Thousands of teachers march on Florida Capitol, express outrage over school funding

James Call
Tallahassee Democrat
Walton Sun

TALLAHASSEE — Thousands of teachers march on Florida Capitol, express outrage over school funding

Teachers, parents and their supporters brought downtown Tallahassee to a standstill Monday as they protested what they said has been a systematic attack on public education dating to the 1990s.

Thousands of protesters in red T-shirts, some carrying signs that said “I shouldn’t have to marry a sugar daddy to teach," marched from the campus of Florida State University to the state Capitol, blocking traffic in the heart of downtown.

Some boarded buses in South Florida at 3 a.m. to be in Tallahassee for the 1:30 p.m. Tallahassee demonstration organized by the Florida Education Association (FEA).

The march and rally, featuring national labor unions, was designed to focus public attention on what teachers claim is the Legislature’s failure to adequately fund public schools.

Thousands of teachers, school support staff, parents and students rallied at the Capitol Monday to demand better funding for public schools.

Local educators were among those to show their support.

Okaloosa County Education Association reported 16 union members attended the education rally for better teacher pay. Meanwhile, Walton County Education Association President Kari Ann Kinkey also traveled to Tallahassee, while the school system reported 35 teachers were absent. In Santa Rosa County the teachers' union rep could not be reached by the Daily News, but the district reported 24 teachers were absent.

“There are 36 high schools with 1,000 students or more that fail to offer physics classes because they can’t find certified teachers. And one out of eight English classes in this state are taught by uncertified teachers,” said Fedrick Ingram, FEA president, before leading marchers up a half-mile hill to the Capitol.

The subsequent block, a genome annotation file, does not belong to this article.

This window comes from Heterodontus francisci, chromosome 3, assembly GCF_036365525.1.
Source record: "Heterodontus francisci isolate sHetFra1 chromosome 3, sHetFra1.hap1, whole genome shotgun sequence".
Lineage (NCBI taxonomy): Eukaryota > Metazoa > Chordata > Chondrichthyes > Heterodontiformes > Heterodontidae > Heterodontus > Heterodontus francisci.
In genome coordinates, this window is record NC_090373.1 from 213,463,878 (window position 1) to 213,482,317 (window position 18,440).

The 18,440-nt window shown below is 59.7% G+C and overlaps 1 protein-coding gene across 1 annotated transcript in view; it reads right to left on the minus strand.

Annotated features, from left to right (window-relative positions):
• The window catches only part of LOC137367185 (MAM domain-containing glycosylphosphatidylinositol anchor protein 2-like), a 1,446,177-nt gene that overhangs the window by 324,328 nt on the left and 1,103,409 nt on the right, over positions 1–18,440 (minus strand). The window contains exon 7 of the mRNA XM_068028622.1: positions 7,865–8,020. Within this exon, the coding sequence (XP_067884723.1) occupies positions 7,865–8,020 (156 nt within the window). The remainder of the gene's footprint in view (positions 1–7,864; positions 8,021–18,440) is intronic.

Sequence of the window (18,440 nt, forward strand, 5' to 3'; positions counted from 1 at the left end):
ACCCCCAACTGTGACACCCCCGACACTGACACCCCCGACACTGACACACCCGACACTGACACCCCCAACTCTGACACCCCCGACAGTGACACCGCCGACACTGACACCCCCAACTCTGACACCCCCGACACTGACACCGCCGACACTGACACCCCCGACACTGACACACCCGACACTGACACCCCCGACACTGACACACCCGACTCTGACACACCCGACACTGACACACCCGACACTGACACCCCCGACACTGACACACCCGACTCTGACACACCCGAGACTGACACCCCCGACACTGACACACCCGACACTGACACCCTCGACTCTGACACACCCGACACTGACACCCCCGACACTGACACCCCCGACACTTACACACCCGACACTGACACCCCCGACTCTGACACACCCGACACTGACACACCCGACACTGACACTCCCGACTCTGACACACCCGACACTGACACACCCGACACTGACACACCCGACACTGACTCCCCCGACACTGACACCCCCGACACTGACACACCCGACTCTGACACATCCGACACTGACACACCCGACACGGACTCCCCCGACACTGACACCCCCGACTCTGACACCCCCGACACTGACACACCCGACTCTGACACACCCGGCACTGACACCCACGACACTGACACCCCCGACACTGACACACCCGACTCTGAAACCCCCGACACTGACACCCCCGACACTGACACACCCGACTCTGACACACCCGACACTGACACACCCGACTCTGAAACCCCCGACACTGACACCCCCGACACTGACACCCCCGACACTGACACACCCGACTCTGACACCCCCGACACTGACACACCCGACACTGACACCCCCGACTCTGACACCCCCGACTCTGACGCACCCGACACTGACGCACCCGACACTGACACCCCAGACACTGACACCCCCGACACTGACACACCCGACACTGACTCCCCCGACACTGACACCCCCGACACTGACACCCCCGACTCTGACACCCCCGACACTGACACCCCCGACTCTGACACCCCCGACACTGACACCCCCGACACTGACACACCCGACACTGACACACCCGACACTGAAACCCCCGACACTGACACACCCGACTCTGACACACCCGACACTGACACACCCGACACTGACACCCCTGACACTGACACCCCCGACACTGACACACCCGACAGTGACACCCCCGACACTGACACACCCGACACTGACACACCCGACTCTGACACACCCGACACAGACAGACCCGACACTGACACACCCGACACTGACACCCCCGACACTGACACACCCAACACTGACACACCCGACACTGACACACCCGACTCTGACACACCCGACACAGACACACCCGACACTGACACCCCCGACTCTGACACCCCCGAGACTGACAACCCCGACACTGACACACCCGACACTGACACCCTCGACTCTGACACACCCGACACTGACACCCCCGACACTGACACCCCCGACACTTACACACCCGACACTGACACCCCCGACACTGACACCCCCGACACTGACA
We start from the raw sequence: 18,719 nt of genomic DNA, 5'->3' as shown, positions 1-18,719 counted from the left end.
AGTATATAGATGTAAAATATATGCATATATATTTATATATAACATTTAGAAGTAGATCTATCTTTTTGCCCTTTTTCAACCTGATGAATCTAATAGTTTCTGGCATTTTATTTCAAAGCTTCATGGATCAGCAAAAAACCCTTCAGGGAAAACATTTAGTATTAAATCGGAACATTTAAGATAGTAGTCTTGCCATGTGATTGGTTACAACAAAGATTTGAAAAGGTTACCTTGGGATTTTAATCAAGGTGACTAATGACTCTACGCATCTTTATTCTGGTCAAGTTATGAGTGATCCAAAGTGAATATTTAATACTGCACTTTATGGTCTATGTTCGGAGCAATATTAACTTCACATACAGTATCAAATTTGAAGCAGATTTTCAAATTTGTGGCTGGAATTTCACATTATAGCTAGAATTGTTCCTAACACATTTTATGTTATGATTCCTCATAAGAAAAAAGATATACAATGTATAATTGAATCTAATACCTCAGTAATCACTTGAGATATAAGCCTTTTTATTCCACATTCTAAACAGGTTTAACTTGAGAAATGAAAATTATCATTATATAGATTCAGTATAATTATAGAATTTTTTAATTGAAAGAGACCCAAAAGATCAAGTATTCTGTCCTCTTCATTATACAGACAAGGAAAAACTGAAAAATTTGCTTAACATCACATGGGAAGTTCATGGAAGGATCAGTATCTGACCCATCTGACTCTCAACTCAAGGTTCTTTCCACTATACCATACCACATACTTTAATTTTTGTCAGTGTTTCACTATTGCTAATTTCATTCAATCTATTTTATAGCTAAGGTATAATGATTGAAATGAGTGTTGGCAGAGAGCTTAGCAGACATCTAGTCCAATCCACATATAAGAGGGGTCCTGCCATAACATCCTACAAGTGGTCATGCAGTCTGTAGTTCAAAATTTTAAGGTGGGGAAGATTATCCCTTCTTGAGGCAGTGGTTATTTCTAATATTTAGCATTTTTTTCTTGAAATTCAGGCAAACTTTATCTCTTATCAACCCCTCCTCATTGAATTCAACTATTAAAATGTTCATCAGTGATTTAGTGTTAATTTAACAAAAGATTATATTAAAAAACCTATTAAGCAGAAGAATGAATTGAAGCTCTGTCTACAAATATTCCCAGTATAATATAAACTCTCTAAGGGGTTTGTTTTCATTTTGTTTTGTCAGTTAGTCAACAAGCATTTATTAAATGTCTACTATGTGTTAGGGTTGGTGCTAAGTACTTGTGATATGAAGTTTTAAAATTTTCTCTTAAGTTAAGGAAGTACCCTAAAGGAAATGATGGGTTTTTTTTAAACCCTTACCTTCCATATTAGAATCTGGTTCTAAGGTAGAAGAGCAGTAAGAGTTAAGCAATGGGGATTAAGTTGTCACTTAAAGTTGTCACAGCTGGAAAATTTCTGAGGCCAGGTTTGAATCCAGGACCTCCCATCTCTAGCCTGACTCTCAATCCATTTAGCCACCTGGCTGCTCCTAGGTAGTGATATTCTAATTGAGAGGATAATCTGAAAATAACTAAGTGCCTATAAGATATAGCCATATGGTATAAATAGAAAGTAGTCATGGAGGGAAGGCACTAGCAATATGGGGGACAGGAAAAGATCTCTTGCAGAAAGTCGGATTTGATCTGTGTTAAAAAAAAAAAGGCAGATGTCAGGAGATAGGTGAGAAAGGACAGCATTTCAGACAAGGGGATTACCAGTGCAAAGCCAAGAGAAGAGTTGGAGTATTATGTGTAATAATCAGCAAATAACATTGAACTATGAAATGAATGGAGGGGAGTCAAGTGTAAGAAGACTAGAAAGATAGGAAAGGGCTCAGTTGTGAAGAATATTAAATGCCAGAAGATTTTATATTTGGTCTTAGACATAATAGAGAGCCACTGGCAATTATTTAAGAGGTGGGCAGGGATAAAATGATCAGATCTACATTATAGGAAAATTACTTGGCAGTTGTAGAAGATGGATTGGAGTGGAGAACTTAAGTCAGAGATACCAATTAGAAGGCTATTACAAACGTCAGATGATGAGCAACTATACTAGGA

Florida ranks among the bottom 10 states nationally in funding for students, with education spending below pre-recession levels when accounting for inflation. And the state is 26th in the nation for starting pay, according to the National Education Association.

The low spending coupled with high-stakes testing of students, and the lack of consistent pay increases, has led to more than 3,500 vacant teaching positions across the state.

“We’ve shown up, year after year, hoping things will get better and all that has happened is our classrooms got bigger, we lost our librarians and school nurses, and it has come to this, where we say enough is enough,” said Lily Eskelsen Garcia, president of the National Education Association, who marched with the teachers.

Gov. Ron DeSantis is determined to make the 2020 session the “Year of the Teacher.” DeSantis has proposed spending $603 million to raise the state’s starting teacher pay, and another $300 million in bonuses for highly effective teachers.

"Around 101,000 classroom teachers will benefit from the raise in minimum salary out of over 173,000 full time teachers in Florida," DeSantis spokesman Helen Ferre said in an email. DeSantis "is strongly supporting Florida’s classroom teachers, particularly those educators who are younger and working in schools that face greater challenges. To suggest otherwise is an unfortunate disconnect with reality."

But legislative leaders have been skeptical of the plan: “When you put it as a one-size-fits-all then you can create some practical problems as well as some inequities,” said Senate President Bill Galvano, R-Bradenton, when asked about the plan.

But teachers call DeSantis’ plan a “good start.” They are seeking a 10% across-the-board pay raise for all classroom teachers and school staff. And they are emboldened by the ability of teachers in Arizona, Indiana, Massachusetts, Oklahoma and West Virginia to pressure lawmakers in the past year to increase spending on schools.

“And today it is here in Tallahassee,” said Randi Weingarten, president of American Federation of Teachers, about teachers' successful efforts to pressure lawmakers elsewhere.

“This generation of teachers are saying, let’s do a reset,” Weingarten said as thousands of red-shirt wearing teachers started to line up by their school districts and grabbed water bottles for the uphill trek to the Florida Capitol.

“They are saying, let’s do what our constitution said to do. Let’s do what the Florida people said they want to do: Fund a high-performing public education system,” she added.

Led by a police escort, a steady stream of teachers flowed out of the city's Civic Center and up the hill to the Capitol. They filled the lawn and spilled out into the nearby roadway.

"It is a moral outrage that you do not give equal pay to those who work in public education in this state," said the Rev. Al Sharpton, the rally's keynote speaker.

"This is not a political issue; this is a moral issue," he added. "How can you have a heart for the children if you won’t pay the teachers and pay those who work in the schools. It is time for Florida to stand up and stand out and represent what is best in this country."